PLUS: Will Self’s Madness of Crowds.

Members of the cast of Downton Abbey (Photo: Getty Images)
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Why do the words “soup, swoop, loop de loop” come to mind every time I lift a spoon to my lips?

It’s all thanks to Barry and Anita.

A while ago I was lending a friend the keys to our house. We keep spare keys in a ceramic pot I was given years ago by someone who made it while on an art-school pottery course. “That’s er . . . quite challenging,” the friend said of the pot.

“Is it?” I replied. “I’d stopped noticing how ugly it is.”

“Then it’s a grunty,” she said.

“A what?” I asked.

“A grunty. It’s something you have in your house that’s hideous and useless but you’ve stopped noticing it completely, so it’s effectively invisible.”

I was much taken with this idea and realised that as well as “grunties” there are also “gruntyisms”: things you say or do, though the reason why you say or do them has long since been forgotten. For example, every time we drink soup my wife and I say the same thing, uttered in a strange monotone: we say, “Soup, swoop, loop de loop.” How we came to say “soup, swoop, loop de loop” came about like this.

For a married couple, the years between your mid-thirties and your late forties might be seen as the decade of the bad dinner party. You’re no longer looking for a partner, so the hormonal urge to visit crowded bars has receded, but you are still full of energy so you don’t want to stay in at night, either. Instead, you go to dinner parties attended by other couples you don’t necessarily like that much.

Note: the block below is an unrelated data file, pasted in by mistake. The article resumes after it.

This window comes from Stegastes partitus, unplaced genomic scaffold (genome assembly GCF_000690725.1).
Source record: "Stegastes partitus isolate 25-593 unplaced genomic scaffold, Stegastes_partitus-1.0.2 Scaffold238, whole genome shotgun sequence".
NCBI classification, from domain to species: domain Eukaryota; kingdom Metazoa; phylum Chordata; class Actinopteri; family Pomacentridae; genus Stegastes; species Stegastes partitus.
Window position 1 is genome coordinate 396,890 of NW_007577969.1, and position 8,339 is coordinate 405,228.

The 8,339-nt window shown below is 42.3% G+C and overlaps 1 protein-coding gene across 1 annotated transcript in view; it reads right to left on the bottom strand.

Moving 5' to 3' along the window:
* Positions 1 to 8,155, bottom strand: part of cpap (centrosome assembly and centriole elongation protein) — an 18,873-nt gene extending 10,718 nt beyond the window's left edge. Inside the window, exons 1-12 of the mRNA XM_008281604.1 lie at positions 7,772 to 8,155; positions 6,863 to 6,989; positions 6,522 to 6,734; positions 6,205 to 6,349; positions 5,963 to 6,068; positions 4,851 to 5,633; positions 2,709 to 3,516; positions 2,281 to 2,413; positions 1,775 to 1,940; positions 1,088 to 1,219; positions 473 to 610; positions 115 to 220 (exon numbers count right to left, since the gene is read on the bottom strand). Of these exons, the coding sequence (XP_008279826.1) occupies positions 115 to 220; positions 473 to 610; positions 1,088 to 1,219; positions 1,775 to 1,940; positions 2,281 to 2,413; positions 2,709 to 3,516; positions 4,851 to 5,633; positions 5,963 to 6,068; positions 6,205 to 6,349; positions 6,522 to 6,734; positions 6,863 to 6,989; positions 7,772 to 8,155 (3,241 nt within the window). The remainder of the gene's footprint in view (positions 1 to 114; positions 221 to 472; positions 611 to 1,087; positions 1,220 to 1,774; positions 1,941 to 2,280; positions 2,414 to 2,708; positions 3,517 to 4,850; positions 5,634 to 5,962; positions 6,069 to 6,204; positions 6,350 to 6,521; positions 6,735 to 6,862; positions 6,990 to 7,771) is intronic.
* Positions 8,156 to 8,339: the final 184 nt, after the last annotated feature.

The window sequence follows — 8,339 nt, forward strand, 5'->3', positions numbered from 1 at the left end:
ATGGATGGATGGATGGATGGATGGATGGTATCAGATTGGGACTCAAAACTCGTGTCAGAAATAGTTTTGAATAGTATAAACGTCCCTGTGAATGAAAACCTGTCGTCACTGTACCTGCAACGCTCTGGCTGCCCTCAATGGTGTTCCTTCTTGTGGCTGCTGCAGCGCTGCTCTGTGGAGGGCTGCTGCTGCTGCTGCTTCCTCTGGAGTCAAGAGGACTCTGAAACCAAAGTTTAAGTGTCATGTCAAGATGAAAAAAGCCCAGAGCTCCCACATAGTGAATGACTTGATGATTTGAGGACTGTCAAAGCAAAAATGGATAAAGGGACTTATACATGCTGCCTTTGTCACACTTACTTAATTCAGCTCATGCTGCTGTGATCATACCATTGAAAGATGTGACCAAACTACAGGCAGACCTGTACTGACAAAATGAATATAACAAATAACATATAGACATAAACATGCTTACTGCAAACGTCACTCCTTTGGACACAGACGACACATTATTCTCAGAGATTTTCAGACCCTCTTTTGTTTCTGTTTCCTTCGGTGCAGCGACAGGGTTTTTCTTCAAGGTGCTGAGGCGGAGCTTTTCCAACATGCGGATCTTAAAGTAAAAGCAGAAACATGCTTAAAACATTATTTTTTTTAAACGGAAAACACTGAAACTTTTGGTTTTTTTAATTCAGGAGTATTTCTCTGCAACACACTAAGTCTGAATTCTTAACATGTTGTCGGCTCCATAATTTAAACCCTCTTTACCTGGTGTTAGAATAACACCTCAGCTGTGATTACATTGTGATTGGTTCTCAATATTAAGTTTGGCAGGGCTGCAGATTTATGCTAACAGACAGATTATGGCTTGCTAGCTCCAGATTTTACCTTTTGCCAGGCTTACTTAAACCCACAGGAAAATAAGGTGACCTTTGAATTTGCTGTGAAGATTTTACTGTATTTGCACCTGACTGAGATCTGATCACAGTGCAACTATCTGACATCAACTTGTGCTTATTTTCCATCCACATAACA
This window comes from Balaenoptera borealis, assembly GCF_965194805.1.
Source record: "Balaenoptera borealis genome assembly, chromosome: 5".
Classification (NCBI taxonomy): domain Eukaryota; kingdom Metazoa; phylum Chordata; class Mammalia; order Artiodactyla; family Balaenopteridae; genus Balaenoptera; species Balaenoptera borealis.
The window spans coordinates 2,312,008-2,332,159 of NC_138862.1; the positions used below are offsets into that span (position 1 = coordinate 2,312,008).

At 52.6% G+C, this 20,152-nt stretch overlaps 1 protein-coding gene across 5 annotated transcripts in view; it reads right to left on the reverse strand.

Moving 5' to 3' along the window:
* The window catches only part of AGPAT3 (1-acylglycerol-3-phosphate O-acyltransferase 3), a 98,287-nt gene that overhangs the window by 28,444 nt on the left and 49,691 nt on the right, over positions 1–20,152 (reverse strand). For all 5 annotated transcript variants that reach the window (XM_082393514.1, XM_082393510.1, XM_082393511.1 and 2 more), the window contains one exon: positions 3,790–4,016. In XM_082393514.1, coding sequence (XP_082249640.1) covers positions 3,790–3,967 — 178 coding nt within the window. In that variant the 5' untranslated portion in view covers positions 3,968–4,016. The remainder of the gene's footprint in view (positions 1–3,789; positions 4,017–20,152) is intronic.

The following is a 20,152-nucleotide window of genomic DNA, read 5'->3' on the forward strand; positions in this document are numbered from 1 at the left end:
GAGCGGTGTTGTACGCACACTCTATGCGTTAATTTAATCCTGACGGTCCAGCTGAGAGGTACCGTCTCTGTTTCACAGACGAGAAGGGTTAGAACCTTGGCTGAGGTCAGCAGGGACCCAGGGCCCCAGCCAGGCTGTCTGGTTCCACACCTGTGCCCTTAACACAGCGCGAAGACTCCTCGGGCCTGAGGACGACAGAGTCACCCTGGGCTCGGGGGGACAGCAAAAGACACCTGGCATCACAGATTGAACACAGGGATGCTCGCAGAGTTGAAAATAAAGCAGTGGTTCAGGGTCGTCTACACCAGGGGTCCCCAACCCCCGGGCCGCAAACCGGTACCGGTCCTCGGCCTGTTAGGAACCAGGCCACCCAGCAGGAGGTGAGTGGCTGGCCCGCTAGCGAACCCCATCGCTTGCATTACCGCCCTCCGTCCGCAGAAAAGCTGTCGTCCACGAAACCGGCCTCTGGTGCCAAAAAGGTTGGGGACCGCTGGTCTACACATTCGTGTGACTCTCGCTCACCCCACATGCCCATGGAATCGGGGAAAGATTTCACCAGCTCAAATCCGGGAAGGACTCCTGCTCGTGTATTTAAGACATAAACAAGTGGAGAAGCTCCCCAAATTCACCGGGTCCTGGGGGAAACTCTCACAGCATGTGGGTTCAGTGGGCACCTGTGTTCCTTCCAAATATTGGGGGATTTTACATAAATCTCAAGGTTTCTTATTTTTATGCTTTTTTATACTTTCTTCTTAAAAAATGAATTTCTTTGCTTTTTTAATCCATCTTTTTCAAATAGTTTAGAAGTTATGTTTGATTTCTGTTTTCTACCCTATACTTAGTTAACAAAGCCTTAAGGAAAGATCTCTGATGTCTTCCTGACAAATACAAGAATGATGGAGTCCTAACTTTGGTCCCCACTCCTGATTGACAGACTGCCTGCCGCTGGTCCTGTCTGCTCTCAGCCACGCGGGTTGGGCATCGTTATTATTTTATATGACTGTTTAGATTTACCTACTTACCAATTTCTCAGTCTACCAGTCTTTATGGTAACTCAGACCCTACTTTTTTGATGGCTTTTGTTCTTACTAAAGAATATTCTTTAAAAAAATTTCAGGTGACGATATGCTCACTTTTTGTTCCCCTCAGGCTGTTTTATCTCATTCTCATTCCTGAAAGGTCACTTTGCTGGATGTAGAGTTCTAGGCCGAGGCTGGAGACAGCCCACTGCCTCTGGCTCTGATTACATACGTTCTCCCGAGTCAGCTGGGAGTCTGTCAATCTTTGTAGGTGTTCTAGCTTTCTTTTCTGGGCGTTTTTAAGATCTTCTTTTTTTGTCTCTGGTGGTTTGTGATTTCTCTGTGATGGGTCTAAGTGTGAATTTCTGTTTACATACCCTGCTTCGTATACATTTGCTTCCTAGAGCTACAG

One such couple were called Barry and Anita. Every time we ate at their house Barry would make soup, and when serving it he would invariably say, “There we are: soup, swoop, loop de loop.” After the dinner party, as soon as we were in the minicab going home, me and Linda would start drunkenly talking about what an arse Barry was, saying to each other, in a high-pitched, mocking imitation of his voice: “Please do have some more of this delicious soup, swoop, loop de loop.” Then we’d collapse against each other laughing, convincing the Algerian or Bengali taxi driver once again of the impenetrability and corruption of Western society.

Pretty soon whenever we had soup at home, Linda and I would say to each other, “Soup, swoop, loop de loop,” at first still ridiculing Barry, but eventually we forgot why we were saying it and it became part of the private language every couple develop, employed long after we’d gratefully ceased having soupy dinners with Barry and Anita.

In the early Nineties we had an exchange student staying with us for a year, a Maori girl from the Cook Islands in the southern Pacific. When she returned home she took the expression “soup, swoop, loop de loop” with her and spread it among her extended family, until finally the phrase appeared in an anthropological dissertation: “ ‘Soup swoop, loop de loop.’ Shamanistic Incantations in Rarotongan Food Preparation Rituals” – University of Topeka, 2001. 

This article first appeared in the 21 July 2016 issue of the New Statesman, The English Revolt